Callback functions are an essential and often critical concept that developers need to create drivers or custom libraries. A callback function is a reference to executable code that is passed as an argument to other code that allows a lower-level software layer to call a function defined in a higher-level layer(10). A callback allows a driver or library developer to specify a behavior at a lower layer but leave the implementation definition to the application layer.
A callback function at its simplest is just a function pointer that is passed to another function as a parameter. In most instances, a callback will contain three pieces:
• The callback function
• A callback registration
• Callback execution
Figure 46 shows how these three pieces work together in a typical callback implementation.
Figure 46 – Callback Example Usage
First, a developer creates the library or module that will have an implementation element that is determined by the application developer. An example might be that a developer creates a GPIO driver that has an interrupt service routine whose code is specified by the application developer. The interrupt could handle a button press or some other functionality. The driver doesn’t care about the functionality but only that at run-time it knows what function should be called when the interrupt fires. The code that will invoke the callback function within the module is often called the signal handler.
Next, there needs to be some way to tell the lower level code what function should be executed. There are many ways that this can be done but for a driver module, a recommended practice is to create a function within the module that is specifically designed to register a function as a callback. Having a separate function to register the callback function makes it very clear to the developer that the callback function is being registered to a specific signal handler. When the register function is called, the desired function that will be called is passed as a parameter into the module and that functions address is stored.
Finally, the application developer writes their application which includes creating the implementation for the callback and initialization code that registers that function with the library or module. When the application is executed, the low-level code has the callback function address stored and when the feature needs to execute, it dereferences the callback function and executes it.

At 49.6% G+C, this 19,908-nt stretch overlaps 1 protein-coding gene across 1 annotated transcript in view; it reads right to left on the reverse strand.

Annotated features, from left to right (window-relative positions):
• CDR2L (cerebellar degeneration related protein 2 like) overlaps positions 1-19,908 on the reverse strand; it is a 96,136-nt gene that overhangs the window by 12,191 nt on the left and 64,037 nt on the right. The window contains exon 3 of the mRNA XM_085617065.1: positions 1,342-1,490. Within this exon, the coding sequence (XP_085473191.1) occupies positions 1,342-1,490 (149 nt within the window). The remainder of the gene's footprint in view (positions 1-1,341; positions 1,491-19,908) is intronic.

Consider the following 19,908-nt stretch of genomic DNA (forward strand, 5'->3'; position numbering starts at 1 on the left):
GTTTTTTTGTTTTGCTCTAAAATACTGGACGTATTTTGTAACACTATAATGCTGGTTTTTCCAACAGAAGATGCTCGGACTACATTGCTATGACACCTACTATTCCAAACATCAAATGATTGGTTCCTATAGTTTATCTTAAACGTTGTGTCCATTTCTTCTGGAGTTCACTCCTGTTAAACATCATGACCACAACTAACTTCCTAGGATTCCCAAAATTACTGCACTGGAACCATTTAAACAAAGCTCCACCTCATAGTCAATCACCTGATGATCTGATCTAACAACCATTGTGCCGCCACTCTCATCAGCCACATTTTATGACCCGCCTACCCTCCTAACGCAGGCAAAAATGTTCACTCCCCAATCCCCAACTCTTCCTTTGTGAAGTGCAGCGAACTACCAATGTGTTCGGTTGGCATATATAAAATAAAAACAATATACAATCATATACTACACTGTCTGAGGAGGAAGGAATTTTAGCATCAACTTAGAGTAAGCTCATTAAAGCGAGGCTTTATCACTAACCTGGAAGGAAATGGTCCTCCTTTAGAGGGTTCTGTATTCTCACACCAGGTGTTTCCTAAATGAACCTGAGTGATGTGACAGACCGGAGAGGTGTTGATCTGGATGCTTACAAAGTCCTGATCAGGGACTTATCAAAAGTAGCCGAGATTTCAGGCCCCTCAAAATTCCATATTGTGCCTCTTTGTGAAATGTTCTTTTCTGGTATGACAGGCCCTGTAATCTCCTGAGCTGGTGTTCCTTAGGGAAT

There are two primary examples that a developer can consider for using callbacks. First, in drivers, a developer will not know how any interrupt service routine might need to be used by the end application. If the developer is creating a library for some microcontrollers peripherals, a callback could be used to specify all the interrupts behaviors. Using the callback would allow the developer to make sure that every interrupt had a default service routine in the event that the application developer did not register a custom callback function. When callbacks are used with interrupts, developers need to keep in mind that the best practices for interrupts need to be followed.
Second, callbacks can be used whenever there is common behavior in an application that might have implementation specific behaviors. For example, initializing an array is a very common task that needs to be performed within an application. What if for some applications, a developer wants to initialize array elements to all zero’s where in another application they want the array elements initialized to random numbers? In this case, they could use a callback to initialize the arrays.
Examine Figure 47. The ArrayInit function takes a pointer to an array with elements size and then it also takes a pointer to a function that returns integers. The function at this point is not defined but can be defined by the application code. When ArrayInit is called the developer passes in whatever function they choose to initialize the array elements. A few example functions that could be passed into ArrayInit can be seen in Figure 48 and Figure 49.
void ArrayInit(int * Array, size_t size, int (*Function)(void))
for(size_t i = 0; i < size; i++)
Array[i] = Function();
Figure 47 – Function with Callback
Figure 48 – Initialize Elements to 0
Figure 49 – Initialize Elements to Random Numbers
The functions Zeros or Random are passed into ArrayInit depending on how the application developer wants to initialize the array.
Note: To learn more portable and reusable firmware techniques, check out “Designing Reusable Firmware“